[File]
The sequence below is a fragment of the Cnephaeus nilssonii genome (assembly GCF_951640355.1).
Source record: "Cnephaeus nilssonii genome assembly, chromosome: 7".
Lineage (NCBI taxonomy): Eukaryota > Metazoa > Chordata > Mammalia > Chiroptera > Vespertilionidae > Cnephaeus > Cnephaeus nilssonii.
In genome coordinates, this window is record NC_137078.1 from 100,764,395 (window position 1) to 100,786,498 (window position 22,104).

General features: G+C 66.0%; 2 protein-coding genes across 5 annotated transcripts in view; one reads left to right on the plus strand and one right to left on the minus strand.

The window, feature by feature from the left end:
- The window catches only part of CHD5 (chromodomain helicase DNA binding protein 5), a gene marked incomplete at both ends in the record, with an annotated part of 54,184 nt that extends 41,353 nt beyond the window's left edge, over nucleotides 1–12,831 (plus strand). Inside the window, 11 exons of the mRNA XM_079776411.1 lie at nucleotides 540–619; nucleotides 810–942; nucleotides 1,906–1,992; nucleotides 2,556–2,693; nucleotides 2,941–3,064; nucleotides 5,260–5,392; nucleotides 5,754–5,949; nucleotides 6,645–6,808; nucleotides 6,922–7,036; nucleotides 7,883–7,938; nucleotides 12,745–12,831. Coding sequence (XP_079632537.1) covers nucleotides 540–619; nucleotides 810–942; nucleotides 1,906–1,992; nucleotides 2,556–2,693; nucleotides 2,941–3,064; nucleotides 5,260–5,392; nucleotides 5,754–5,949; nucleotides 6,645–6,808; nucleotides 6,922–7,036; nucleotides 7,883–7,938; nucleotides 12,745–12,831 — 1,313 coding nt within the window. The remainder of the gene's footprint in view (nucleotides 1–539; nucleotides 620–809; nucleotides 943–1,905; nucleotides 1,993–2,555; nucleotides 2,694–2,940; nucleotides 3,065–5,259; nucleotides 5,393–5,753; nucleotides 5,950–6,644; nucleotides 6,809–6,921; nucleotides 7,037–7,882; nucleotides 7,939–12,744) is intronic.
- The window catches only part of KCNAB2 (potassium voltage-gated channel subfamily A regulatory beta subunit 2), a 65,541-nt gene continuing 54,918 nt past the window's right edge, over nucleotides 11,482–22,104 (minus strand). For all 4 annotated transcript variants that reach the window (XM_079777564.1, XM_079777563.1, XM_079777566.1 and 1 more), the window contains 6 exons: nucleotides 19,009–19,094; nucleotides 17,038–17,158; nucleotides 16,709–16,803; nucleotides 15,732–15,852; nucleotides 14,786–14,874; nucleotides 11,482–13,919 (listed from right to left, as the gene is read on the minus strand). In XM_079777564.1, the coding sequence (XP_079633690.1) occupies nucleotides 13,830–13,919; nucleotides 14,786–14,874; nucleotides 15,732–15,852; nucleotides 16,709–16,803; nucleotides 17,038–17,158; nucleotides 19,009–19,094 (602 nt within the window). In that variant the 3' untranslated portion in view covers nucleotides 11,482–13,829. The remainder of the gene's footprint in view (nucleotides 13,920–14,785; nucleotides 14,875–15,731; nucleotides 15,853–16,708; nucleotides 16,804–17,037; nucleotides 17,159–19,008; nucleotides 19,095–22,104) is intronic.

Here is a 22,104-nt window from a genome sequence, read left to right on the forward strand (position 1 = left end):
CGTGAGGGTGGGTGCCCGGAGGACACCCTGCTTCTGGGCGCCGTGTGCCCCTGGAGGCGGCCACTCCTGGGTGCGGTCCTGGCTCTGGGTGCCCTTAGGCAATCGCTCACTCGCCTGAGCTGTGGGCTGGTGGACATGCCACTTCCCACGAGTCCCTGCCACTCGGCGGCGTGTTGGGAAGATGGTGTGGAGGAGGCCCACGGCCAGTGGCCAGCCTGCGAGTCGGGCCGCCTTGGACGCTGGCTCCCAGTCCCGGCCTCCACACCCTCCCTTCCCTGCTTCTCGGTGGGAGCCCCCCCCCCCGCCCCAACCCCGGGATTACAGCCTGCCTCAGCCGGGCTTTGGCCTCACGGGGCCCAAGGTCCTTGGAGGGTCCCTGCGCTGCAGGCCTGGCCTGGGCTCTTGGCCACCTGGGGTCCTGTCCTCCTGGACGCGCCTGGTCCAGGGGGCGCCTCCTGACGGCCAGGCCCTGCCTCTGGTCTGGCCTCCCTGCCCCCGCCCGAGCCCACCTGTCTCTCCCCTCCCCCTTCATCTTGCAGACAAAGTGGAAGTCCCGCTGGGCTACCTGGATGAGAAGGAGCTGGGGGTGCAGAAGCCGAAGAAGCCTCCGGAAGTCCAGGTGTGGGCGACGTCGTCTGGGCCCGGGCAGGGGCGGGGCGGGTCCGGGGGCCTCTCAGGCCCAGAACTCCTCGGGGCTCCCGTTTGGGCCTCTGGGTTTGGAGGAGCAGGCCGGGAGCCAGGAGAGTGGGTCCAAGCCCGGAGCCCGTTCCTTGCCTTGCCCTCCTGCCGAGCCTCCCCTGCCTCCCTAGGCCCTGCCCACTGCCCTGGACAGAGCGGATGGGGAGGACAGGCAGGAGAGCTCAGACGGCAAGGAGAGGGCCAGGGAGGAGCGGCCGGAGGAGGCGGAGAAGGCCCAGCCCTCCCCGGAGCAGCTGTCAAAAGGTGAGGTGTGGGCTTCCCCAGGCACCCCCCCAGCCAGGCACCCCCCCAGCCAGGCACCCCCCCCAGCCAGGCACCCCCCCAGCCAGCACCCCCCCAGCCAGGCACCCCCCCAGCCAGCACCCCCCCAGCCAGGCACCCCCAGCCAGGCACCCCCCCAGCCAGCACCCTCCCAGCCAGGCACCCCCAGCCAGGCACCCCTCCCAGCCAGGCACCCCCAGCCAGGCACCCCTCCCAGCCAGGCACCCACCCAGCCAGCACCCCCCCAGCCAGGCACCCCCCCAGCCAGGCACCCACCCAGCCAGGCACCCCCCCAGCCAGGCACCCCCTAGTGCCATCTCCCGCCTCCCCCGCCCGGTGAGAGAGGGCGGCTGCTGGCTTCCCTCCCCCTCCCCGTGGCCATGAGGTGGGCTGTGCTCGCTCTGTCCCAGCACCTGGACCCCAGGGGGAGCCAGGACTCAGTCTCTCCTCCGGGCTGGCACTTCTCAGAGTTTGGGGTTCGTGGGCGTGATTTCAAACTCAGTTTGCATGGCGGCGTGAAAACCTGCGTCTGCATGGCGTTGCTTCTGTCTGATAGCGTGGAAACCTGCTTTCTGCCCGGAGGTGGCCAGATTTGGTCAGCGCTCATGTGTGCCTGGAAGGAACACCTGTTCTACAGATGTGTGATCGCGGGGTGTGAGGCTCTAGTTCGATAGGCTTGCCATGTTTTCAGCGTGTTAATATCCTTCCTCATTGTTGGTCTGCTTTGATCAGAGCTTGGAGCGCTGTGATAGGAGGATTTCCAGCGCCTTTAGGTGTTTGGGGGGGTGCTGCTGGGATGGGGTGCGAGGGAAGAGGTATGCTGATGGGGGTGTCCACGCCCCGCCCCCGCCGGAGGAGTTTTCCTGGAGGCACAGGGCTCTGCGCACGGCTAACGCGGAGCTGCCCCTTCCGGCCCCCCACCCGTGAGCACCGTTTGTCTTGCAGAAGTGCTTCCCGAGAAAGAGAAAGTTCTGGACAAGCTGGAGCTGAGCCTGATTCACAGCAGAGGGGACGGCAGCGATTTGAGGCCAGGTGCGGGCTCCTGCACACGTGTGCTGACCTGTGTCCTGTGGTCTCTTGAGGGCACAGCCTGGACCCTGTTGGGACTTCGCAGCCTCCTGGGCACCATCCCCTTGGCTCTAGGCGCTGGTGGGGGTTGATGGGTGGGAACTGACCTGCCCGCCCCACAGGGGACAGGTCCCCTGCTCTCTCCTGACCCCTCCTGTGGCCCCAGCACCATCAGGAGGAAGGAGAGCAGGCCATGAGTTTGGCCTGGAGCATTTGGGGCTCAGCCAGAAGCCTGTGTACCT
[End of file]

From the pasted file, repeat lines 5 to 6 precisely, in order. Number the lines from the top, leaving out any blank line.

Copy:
General features: G+C 66.0%; 2 protein-coding genes across 5 annotated transcripts in view; one reads left to right on the plus strand and one right to left on the minus strand.

The window, feature by feature from the left end: